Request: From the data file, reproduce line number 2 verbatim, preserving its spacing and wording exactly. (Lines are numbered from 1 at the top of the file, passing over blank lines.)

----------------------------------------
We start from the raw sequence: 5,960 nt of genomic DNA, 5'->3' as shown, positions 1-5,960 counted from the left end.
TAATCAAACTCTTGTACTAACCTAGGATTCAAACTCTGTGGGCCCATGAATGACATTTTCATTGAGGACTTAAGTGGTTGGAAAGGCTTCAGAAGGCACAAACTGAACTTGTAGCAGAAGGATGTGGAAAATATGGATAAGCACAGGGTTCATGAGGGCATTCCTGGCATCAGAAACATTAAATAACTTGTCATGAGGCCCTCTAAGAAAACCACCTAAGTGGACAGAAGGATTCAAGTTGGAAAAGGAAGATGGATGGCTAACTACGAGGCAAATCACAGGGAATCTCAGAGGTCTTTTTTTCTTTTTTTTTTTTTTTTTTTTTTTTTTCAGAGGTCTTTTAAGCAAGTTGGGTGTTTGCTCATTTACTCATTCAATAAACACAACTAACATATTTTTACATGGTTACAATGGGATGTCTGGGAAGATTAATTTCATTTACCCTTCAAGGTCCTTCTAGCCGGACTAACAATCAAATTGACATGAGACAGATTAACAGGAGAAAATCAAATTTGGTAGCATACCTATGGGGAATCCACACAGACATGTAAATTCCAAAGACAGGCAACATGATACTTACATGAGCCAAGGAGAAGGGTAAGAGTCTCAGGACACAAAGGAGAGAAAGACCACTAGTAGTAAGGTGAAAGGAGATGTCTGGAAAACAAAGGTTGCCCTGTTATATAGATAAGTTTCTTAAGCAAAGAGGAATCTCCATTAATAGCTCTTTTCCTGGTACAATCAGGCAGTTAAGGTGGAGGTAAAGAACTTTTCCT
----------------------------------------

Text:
TAATCAAACTCTTGTACTAACCTAGGATTCAAACTCTGTGGGCCCATGAATGACATTTTCATTGAGGACTTAAGTGGTTGGAAAGGCTTCAGAAGGCACAAACTGAACTTGTAGCAGAAGGATGTGGAAAATATGGATAAGCACAGGGTTCATGAGGGCATTCCTGGCATCAGAAACATTAAATAACTTGTCATGAGGCCCTCTAAGAAAACCACCTAAGTGGACAGAAGGATTCAAGTTGGAAAAGGAAGATGGATGGCTAACTACGAGGCAAATCACAGGGAATCTCAGAGGTCTTTTTTTCTTTTTTTTTTTTTTTTTTTTTTTTTTCAGAGGTCTTTTAAGCAAGTTGGGTGTTTGCTCATTTACTCATTCAATAAACACAACTAACATATTTTTACATGGTTACAATGGGATGTCTGGGAAGATTAATTTCATTTACCCTTCAAGGTCCTTCTAGCCGGACTAACAATCAAATTGACATGAGACAGATTAACAGGAGAAAATCAAATTTGGTAGCATACCTATGGGGAATCCACACAGACATGTAAATTCCAAAGACAGGCAACATGATACTTACATGAGCCAAGGAGAAGGGTAAGAGTCTCAGGACACAAAGGAGAGAAAGACCACTAGTAGTAAGGTGAAAGGAGATGTCTGGAAAACAAAGGTTGCCCTGTTATATAGATAAGTTTCTTAAGCAAAGAGGAATCTCCATTAATAGCTCTTTTCCTGGTACAATCAGGCAGTTAAGGTGGAGGTAAAGAACTTTTCCT